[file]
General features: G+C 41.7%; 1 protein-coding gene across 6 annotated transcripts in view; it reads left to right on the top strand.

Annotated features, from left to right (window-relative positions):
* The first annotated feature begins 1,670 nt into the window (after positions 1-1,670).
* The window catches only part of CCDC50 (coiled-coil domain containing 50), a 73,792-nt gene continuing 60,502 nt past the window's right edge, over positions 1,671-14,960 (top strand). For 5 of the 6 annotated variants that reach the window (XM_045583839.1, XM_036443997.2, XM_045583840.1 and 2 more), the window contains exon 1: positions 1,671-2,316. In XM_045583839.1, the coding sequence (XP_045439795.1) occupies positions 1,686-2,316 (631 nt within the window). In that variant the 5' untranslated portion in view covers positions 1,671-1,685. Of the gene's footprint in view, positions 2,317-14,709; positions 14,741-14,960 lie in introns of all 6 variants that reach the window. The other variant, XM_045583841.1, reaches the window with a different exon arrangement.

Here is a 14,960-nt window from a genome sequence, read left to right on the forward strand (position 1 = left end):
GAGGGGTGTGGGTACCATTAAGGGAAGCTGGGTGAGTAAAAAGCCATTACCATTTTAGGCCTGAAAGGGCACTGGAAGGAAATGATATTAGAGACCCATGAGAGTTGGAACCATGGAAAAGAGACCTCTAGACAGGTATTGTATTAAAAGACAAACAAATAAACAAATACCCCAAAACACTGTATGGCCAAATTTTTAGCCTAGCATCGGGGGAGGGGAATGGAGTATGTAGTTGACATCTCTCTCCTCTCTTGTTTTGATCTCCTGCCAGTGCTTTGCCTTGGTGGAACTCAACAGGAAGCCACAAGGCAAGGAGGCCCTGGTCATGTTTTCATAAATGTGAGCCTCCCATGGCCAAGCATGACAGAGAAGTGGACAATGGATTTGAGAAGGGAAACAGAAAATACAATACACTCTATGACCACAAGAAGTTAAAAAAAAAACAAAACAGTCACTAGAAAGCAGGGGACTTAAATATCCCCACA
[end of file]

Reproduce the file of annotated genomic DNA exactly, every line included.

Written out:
General features: G+C 41.7%; 1 protein-coding gene across 6 annotated transcripts in view; it reads left to right on the top strand.

Annotated features, from left to right (window-relative positions):
* The first annotated feature begins 1,670 nt into the window (after positions 1-1,670).
* The window catches only part of CCDC50 (coiled-coil domain containing 50), a 73,792-nt gene continuing 60,502 nt past the window's right edge, over positions 1,671-14,960 (top strand). For 5 of the 6 annotated variants that reach the window (XM_045583839.1, XM_036443997.2, XM_045583840.1 and 2 more), the window contains exon 1: positions 1,671-2,316. In XM_045583839.1, the coding sequence (XP_045439795.1) occupies positions 1,686-2,316 (631 nt within the window). In that variant the 5' untranslated portion in view covers positions 1,671-1,685. Of the gene's footprint in view, positions 2,317-14,709; positions 14,741-14,960 lie in introns of all 6 variants that reach the window. The other variant, XM_045583841.1, reaches the window with a different exon arrangement.

Here is a 14,960-nt window from a genome sequence, read left to right on the forward strand (position 1 = left end):
GAGGGGTGTGGGTACCATTAAGGGAAGCTGGGTGAGTAAAAAGCCATTACCATTTTAGGCCTGAAAGGGCACTGGAAGGAAATGATATTAGAGACCCATGAGAGTTGGAACCATGGAAAAGAGACCTCTAGACAGGTATTGTATTAAAAGACAAACAAATAAACAAATACCCCAAAACACTGTATGGCCAAATTTTTAGCCTAGCATCGGGGGAGGGGAATGGAGTATGTAGTTGACATCTCTCTCCTCTCTTGTTTTGATCTCCTGCCAGTGCTTTGCCTTGGTGGAACTCAACAGGAAGCCACAAGGCAAGGAGGCCCTGGTCATGTTTTCATAAATGTGAGCCTCCCATGGCCAAGCATGACAGAGAAGTGGACAATGGATTTGAGAAGGGAAACAGAAAATACAATACACTCTATGACCACAAGAAGTTAAAAAAAAAACAAAACAGTCACTAGAAAGCAGGGGACTTAAATATCCCCACA